The Green Thumb Almanac

YOUR ONLINE GARDENING INFORMATION CENTER

Xeriscaping

What is Xeriscaping?  Xeriscaping is all about water conservation.  Xeriscaping is creating a lush landscape using plants which are appropriate for the area in which you live.  This means foregoing those water needy hybrids and planting more native plants in your landscape.  Xeriscaping is not "zeroscaping."  Zeroscaping is using a lot of rock and a few sparse plants to create a low-water use garden.  Xeriscapes, however, look lush and colorful while achieving the same low-water use goal.
 

Share this page!

On This Page!

  • Zoning Your Garden
  • Watering Your Xeriscape
  • Plants for the Xeriscape Garden

-----------------------------------------------------------------------------------

Xeriscaping:  Saves Water, Saves Time, and Saves Money!

In xeriscaping, plants are grouped into specific zones based upon the water needs of the plants and the functions you want your yard to serve.  Zoning creates a water-efficient landscape that is both beautiful and functional.

Zone 1:  Arid - this zone features the most drought-tolerant vegetation.  This zone is located away from the house.

Zone 2:  Transition - this zone is used to blend lush areas with drier parts of the landscape.  Plant low and moderate water use plants here which need watering once a week or less.

Zone 3:  Mini-Oasis - this zone includes the highest water use plants and lawn.  It includes shady areas and areas that receive rainfall runoff from roof lines and downspouts.  Try to place this zone near your house.

Watering Your Xeriscape

Even the most drought-tolerant native plants need supplemental water during the first year or two to get established.  Once established, reduce supplemental watering or eliminate it altogether.  Drip irrigation is the perfect method for watering most shrubs, perennials and trees.  Drip irrigation systems save water because they deliver slow, steady amounts of water directly to plant roots.  As a result, drip systems cut down on evaporation, runoff and overspray.  Drip systems can be professionally installed by most landscape contractors.  For do-it-yourselfers, drip irrigation kits are available at hardware stores, home centers and nurseries.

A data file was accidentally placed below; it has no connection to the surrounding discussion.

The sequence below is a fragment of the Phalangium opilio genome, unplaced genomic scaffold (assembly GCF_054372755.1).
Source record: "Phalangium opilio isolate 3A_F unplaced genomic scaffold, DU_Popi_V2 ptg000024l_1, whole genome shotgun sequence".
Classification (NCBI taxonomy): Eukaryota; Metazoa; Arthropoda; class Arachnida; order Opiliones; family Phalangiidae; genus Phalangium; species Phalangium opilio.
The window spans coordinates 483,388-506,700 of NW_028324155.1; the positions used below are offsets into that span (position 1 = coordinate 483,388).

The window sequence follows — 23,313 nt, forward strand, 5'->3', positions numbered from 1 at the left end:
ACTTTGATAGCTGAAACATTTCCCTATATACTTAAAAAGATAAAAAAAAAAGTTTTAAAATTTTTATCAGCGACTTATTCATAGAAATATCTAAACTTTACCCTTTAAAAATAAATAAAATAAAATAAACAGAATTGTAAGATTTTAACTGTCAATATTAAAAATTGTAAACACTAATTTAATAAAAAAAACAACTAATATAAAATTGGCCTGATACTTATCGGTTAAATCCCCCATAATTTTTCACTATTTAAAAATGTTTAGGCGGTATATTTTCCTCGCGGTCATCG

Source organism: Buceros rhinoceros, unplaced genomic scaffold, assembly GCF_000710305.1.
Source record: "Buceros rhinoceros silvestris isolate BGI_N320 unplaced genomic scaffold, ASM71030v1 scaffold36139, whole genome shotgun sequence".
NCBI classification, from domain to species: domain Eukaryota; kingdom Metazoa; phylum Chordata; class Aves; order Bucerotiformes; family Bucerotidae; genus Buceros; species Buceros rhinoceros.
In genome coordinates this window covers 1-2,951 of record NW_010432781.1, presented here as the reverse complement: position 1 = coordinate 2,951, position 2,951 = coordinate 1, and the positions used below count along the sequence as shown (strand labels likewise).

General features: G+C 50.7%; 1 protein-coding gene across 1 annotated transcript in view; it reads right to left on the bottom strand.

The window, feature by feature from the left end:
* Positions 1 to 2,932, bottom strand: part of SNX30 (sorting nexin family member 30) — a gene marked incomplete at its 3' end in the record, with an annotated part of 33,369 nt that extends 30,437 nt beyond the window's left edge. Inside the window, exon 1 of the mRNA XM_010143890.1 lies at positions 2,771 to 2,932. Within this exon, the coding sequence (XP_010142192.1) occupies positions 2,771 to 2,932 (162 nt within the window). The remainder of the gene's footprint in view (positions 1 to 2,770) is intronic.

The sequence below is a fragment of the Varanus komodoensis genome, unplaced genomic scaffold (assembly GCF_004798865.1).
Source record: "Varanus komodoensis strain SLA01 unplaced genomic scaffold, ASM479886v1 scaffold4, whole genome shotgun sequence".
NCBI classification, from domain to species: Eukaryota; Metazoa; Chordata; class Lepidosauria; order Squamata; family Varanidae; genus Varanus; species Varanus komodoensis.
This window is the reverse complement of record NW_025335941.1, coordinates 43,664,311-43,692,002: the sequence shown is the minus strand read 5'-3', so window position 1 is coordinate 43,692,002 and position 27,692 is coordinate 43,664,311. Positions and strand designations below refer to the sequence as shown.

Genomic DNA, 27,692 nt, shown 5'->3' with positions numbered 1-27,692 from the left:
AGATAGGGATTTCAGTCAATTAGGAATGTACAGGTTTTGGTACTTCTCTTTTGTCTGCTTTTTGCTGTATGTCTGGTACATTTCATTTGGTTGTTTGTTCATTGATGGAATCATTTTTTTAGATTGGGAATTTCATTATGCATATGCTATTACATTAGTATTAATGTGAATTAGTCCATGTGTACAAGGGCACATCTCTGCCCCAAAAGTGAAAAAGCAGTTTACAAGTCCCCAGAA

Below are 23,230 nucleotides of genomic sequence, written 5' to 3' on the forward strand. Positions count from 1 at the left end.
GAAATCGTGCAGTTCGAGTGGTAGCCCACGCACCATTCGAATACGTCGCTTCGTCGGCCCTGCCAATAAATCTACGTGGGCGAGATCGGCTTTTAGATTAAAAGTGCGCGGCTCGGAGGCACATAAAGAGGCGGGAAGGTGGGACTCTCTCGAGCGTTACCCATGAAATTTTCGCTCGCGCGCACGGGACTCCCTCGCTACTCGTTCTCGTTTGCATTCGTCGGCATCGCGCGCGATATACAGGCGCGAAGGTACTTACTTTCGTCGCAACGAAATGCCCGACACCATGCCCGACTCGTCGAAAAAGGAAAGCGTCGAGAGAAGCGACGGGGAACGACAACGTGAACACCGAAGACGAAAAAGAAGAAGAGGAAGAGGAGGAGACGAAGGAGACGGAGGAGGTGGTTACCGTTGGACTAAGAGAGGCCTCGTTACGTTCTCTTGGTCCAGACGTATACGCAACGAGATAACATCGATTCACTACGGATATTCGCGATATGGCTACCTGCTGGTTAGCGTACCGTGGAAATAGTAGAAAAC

Plants for the Xeriscape

Check with your local university extension service or a reputable garden center for the best low-water use plants for your area.  The following is a listing of low-water use plants for the heartland.

Tall Trees (over 45')

Black Walnut
Bur Oak
Chinkapin Oak
Common Hackberry 'Prairie Pride'
Green Ash
Honeylocust 'Skyline'
Kentucky Coffee Tree
Sawtooth Oak

Medium Trees (30 - 45')

Ornamental Pear

Goldenrain Tree

Lacebark Elm

Osage Orange, thornless & fruitless

White Mulberry, fruitless

Small Trees (under 30')

Amur Maackia
Amur Maple
Flowering Crabapple
Green Hawthorn 'Winter King'
Redbud
Russian Hawthorn
Russian Olive
Sandhill Plum
Thornless Cockspur Hawthorn
Washington Hawthorn
Western Soapberry
Wild Plum

Large Shrubs (over 8')

Autumn Olive
Beauty Bush
Border Privet
Chokecherry
Common Buckthorn
Elderberry
Lilac
Mountain Ninebark
Rose of Sharon
Rough-leafed Dowood
Siberian Pea Shrub
Silver Buffaloberry
Staghorn Sumac
Wahoo
Western Sandcherry

Medium Shrubs (4 - 8')

Butterfly Bush
Cherry Prinsepia
Dwarf Ninebark
Flowering Quince
Forsythia
Fragrant Sumac
Japanese Barberry
Korean Lilac
Mentor Barberry
Mockorange
Serviceberry
Shining Sumac
Spirea, Vanhoutte
Spreading Cotoneaster
Three Leaf Sumac

Small Shrubs (under 4')

Alpine Currant
Bluemist Spirea
Common Bladder Senna
Common Sea Buckthorn
Coralberry, Buckbrush
False Indigo
Golden Current
Gooseberry
Hardy Potentilla
Leadplant
New Jersey Tea
Prairie Rose
Pygmy Pea Shrub
Russian Sage

Evergreen Trees/Shrubs

Austrian Pine
Juniper
Limber Pine
Pinyon Pine
Ponderosa Pine
Mugho Pine
Mahonia
Manhattan Euonymus
Pyracantha
Soapweed
Yucca

Shade Groundcovers

Bergenia
Bishop's Weed
Lily-of-the-valley
Creeping Mahonia
Periwinkle
Potentilla
Sweet Woodruff

Sun Groundcovers

Catmint
Creeping Junipers
Daylily
Candytuft
Gro-Low Fragrant Sumac
Hen & Chicks
Liriope
Creeping Phlox
Rock Soapwort
Sedum
Thyme
Veronica
Wintercreeper

Ornamental Grasses

Big Bluestem
Blue Fescue
Blue Oat Grass
Feather Reed Grass
Fountain Grass
Indiangrass
Little Bluestem
Oat Grass
Ravenna Grass
Ribbon Grass
Sideoats Grama
Weeping Lovegrass





Information Provided by the Kansas State University Cooperative Extension Service

and
The New Mexico State Engineer Office Water Conservation Program

Sun/Part Sun Perennials

Artemesia
Basket of Gold
Gaillardia
Amsonia
Rudbeckia
Butterfly Weed
Candytuft
Coreopsis
Euphorbia
Missouri Primrose
False Indigo
Guara
Goldenrod
Liatris
Lambs' Ears
Lavender
Verbascum
Pitcher's Salvia
Poppy Mallow
Prickly Pear Cactus
Coneflower
Red Hot Poker
Yarrow

Annuals

Cleome

Coreopsis

Cosmos

Dusty Miller

Gomphrena

Marigold

Nicotiana

Portulaca

Sanvitalia

Verbena rigida

Vinca 

Zinnia






Visit our Wildflower and Natives page for more information about native plants for xeriscape gardens!

-----------------------------------------------------------------------------------

Ad Space